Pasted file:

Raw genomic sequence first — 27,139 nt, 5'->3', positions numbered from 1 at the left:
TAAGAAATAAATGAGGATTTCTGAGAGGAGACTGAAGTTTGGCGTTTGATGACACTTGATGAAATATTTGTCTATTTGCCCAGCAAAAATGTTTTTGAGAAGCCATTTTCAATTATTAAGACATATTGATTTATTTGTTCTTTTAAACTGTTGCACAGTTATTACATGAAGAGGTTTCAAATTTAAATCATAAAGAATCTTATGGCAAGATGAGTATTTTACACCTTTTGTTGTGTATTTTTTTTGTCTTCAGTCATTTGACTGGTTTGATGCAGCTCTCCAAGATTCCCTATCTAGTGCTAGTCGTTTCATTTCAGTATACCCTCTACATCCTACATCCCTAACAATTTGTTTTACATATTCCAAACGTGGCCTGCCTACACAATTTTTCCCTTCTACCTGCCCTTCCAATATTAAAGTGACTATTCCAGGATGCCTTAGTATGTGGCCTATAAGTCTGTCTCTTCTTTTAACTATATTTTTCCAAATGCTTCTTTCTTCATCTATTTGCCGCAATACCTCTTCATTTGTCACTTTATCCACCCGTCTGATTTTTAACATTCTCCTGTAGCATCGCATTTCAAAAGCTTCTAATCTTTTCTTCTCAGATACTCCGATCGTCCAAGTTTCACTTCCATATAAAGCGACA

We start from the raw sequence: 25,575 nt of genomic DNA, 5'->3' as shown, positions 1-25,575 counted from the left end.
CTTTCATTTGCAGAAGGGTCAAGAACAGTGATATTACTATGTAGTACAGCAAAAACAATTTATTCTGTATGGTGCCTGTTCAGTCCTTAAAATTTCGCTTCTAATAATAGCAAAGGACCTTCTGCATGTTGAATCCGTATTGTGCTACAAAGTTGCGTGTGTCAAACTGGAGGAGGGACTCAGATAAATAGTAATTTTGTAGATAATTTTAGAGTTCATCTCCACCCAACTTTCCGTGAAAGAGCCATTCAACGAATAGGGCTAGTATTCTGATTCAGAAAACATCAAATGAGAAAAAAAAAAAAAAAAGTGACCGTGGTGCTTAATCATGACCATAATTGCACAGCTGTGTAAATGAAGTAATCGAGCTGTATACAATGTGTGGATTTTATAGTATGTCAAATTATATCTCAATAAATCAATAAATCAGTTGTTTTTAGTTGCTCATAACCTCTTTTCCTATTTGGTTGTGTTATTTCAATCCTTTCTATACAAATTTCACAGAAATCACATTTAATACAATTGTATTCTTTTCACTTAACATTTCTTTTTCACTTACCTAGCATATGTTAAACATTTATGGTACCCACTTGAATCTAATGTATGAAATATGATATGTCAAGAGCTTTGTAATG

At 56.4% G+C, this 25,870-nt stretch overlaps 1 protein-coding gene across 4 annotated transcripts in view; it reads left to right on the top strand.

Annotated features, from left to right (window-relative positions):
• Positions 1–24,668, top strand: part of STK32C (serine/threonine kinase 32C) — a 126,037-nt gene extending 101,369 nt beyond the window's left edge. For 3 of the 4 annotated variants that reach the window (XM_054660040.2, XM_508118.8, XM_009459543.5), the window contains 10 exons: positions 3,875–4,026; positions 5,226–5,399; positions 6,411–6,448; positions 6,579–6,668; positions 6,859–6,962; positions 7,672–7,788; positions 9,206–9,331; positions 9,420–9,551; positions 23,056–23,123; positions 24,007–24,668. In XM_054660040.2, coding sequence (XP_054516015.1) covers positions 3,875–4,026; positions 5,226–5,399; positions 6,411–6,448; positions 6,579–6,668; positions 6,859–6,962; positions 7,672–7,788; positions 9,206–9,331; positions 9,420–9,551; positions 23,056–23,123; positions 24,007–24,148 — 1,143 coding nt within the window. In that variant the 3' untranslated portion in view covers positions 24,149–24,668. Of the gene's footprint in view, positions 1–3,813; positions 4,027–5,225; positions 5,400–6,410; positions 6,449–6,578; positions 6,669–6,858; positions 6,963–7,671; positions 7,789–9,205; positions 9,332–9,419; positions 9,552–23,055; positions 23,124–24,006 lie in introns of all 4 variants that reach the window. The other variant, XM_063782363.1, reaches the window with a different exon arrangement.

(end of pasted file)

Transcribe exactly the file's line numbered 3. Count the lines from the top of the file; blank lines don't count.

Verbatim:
We start from the raw sequence: 25,575 nt of genomic DNA, 5'->3' as shown, positions 1-25,575 counted from the left end.